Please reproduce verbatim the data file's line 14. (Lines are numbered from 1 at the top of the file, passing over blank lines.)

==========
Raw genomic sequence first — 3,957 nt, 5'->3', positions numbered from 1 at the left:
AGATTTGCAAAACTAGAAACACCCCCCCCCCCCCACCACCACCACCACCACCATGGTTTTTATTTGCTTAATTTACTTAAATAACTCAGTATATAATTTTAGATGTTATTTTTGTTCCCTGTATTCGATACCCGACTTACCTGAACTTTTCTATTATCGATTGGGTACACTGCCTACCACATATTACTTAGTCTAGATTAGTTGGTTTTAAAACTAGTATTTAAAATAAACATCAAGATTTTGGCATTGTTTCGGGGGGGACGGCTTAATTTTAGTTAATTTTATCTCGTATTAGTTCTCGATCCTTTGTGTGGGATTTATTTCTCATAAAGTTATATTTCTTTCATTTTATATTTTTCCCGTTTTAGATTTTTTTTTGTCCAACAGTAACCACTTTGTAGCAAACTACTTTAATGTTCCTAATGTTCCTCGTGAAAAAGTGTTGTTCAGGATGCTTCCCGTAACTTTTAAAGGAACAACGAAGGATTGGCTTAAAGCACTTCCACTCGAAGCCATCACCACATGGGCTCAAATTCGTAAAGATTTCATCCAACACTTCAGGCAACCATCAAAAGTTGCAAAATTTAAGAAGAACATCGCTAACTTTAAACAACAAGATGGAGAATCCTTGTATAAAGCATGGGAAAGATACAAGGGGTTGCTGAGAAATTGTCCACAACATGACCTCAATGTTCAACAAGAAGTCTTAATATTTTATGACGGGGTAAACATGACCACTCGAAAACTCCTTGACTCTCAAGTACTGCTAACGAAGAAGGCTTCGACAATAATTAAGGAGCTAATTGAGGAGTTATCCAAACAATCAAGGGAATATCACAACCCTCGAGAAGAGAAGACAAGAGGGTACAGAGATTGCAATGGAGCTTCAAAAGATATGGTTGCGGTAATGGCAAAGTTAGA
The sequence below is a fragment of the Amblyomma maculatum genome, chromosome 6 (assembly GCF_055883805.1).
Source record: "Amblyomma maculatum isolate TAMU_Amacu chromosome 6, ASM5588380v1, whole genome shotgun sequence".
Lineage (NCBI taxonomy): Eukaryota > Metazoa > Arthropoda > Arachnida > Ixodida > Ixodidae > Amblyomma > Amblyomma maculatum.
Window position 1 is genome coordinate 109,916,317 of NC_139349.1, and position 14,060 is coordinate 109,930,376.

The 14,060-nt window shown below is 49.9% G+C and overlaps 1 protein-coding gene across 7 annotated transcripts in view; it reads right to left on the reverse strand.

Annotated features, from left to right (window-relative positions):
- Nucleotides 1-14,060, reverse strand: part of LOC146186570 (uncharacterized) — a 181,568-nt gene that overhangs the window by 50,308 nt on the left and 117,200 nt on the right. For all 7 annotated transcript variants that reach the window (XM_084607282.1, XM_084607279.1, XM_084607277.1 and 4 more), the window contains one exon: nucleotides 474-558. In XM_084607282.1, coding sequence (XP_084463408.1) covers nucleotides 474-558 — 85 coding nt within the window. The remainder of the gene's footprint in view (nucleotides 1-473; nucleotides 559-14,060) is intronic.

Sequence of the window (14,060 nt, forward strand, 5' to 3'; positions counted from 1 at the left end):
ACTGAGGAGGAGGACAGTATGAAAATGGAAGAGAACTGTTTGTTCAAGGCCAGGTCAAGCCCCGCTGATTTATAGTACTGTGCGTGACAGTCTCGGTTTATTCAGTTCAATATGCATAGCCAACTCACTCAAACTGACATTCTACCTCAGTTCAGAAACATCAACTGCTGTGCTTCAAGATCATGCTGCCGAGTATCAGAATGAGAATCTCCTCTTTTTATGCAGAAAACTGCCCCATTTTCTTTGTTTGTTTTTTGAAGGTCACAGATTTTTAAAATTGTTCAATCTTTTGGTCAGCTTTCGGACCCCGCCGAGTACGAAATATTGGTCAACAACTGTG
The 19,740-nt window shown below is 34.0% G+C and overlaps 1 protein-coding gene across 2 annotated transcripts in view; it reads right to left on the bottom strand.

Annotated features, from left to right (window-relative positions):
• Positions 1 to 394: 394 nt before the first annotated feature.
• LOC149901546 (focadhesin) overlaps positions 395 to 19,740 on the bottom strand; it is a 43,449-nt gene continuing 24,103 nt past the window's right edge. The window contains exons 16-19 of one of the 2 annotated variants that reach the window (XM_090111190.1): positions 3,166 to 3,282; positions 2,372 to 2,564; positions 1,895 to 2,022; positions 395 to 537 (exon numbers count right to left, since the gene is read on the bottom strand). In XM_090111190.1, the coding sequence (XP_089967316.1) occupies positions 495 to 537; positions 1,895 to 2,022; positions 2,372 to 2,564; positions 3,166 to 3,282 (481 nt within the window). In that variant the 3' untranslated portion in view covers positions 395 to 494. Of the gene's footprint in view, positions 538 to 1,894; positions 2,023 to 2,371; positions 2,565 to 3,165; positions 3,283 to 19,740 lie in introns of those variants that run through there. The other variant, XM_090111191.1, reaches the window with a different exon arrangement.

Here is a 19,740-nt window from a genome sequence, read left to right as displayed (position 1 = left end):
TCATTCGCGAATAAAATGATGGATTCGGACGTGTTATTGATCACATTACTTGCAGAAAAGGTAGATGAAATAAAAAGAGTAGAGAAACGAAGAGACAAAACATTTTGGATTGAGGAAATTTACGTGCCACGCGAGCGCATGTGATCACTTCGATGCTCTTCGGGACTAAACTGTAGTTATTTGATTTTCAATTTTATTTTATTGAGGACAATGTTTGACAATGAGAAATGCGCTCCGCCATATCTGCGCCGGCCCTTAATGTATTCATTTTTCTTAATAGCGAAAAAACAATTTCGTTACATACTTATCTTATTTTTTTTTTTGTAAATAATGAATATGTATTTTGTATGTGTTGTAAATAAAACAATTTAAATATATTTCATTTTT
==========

• Positions 1 to 394: 394 nt before the first annotated feature.